The answer is don’t.
Most people go wrong because they return to their exact same calories before they diet, and guess what– they always ended up gaining weight!
The real reason is that during this time, your maintenance calories are no longer the same.
Although I mentioned that our BMR will not affect as much as the other three components in TDEE due to lowered calorie intake. However, don’t forget now you have a lighter weight. Therefore your BMR will always tend to be lower.
Another reason also that if someone does not follow the right way for weight loss, especially those that go for a restricted diet, it always tends to impact their lean mass! The typical restricting diet and too much cardio often time will cause a decrease in muscle mass. Body composition is also another factor that determines your metabolism. From this, we could predict how easily an untrained individual turned to have lower metabolism due to lack of muscle mass.
Body composition is the most critical factor in determining absolute RMR in neutral energy balance.Anastasia Zinchenko & Menno Henselmans
How to Deal With Metabolic Adaptation
From the model above, we can predict that person will continue losing weight until the end of week eight, which is the plateau that we always mentioned.
How long will the deficit become closer and eventually your weight loss hit a plateau?
This will depend on how aggressive your calorie deficit is and the total length when you dieting.
The more drastic you make changes in your diet, the faster you’ll hit a plateau. Therefore most fitness gurus will suggest a more healthy approach to weight loss making a small deficit and constantly adjusting your calories over time.
Of course, the above is the best scenario. However, for those that have problems with metabolism–chances are you are already in a calorie deficit over a long time and you think that you are in a helpless situation. Don’t worry.
In fact, studies had stated that there will be no permanent effect on your BMR (basal metabolic rate) even after a prolonged time of calorie deficit.
There is your solution: reverse dieting.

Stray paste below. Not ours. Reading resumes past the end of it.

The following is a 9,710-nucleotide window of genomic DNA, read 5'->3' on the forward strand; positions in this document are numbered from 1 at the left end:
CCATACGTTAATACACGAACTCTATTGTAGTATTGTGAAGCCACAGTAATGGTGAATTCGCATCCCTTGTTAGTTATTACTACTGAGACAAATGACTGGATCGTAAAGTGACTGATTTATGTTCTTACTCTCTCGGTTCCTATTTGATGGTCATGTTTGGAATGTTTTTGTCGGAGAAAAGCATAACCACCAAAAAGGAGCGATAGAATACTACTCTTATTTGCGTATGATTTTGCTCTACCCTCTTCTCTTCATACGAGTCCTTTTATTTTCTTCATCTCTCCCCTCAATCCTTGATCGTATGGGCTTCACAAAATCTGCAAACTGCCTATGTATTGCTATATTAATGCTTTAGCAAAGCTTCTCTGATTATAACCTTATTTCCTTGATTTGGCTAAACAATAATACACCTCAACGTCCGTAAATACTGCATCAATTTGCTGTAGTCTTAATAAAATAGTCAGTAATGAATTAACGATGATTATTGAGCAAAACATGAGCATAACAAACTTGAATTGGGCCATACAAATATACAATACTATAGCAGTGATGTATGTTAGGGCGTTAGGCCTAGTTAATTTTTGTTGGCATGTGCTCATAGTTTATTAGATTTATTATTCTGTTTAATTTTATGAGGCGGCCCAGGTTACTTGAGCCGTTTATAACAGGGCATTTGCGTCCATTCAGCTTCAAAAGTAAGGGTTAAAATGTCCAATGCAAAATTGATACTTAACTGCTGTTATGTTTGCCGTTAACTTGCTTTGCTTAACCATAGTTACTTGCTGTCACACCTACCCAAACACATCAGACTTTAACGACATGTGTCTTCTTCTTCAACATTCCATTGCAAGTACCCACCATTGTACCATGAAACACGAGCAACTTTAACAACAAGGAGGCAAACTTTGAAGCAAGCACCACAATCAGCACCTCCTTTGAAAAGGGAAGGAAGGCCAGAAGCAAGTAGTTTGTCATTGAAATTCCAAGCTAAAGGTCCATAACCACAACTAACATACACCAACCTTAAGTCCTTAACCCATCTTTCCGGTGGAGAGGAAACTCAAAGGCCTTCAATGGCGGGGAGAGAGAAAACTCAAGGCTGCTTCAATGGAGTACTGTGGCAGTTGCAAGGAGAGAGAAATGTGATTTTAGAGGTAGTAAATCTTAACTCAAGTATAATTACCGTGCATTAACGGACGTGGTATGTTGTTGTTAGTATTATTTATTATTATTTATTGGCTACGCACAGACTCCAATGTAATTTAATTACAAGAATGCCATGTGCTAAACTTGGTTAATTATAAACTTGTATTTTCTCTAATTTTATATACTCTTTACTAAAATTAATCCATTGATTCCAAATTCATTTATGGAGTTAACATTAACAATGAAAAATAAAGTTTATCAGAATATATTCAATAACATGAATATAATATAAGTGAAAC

Increase Your Food Intake Gradually by Reverse Dieting
The difference between reverse dieting instead of suddenly increasing calorie intake to a normal level is that the theory of letting your body slowly adapt to a higher calorie intake therefore you could minimize the fat gain.
I wanted to mention this Minessota Experiment because it did a good job by experimenting how our body responds in increase food intake after calorie restriction. This is what they did, after the subjects are ongoing 24 weeks of severe calorie deficit, these people had separated into 4 groups to refeed them with higher calories in 12 weeks(half of their dieting period). These 4 groups are differentiated by the rate of calories introduced during the reverse diet.
The group that adds in calories gradually, gains less fat and appears less impact on their weight. However, the group that increase their calories directly gained more weight.
From the experiment above, we know that a reverse diet is the best solution to deal with lowered metabolism due to dieting. At the same time, by incorporating resistance to build more lean mass. You could actually revert the so-called ‘metabolic damage’ and return to your previous calorie intake as close as possible.
Here’s some takeaway from today’s discussion:
Your metabolism will not damage due to extreme calorie restriction. Often time we hate metabolic adaptation because it makes slimming down harder than it is supposed to be, however, think of another way–it’s hard for you to gain weight too.
Always remember your body will try to adapt to whatever things you give, you just need to make things gradually. So start increasing calories and trust the process. Over time, your metabolism will soon adapt to a higher calorie intake and guess what–not much effect on your weight!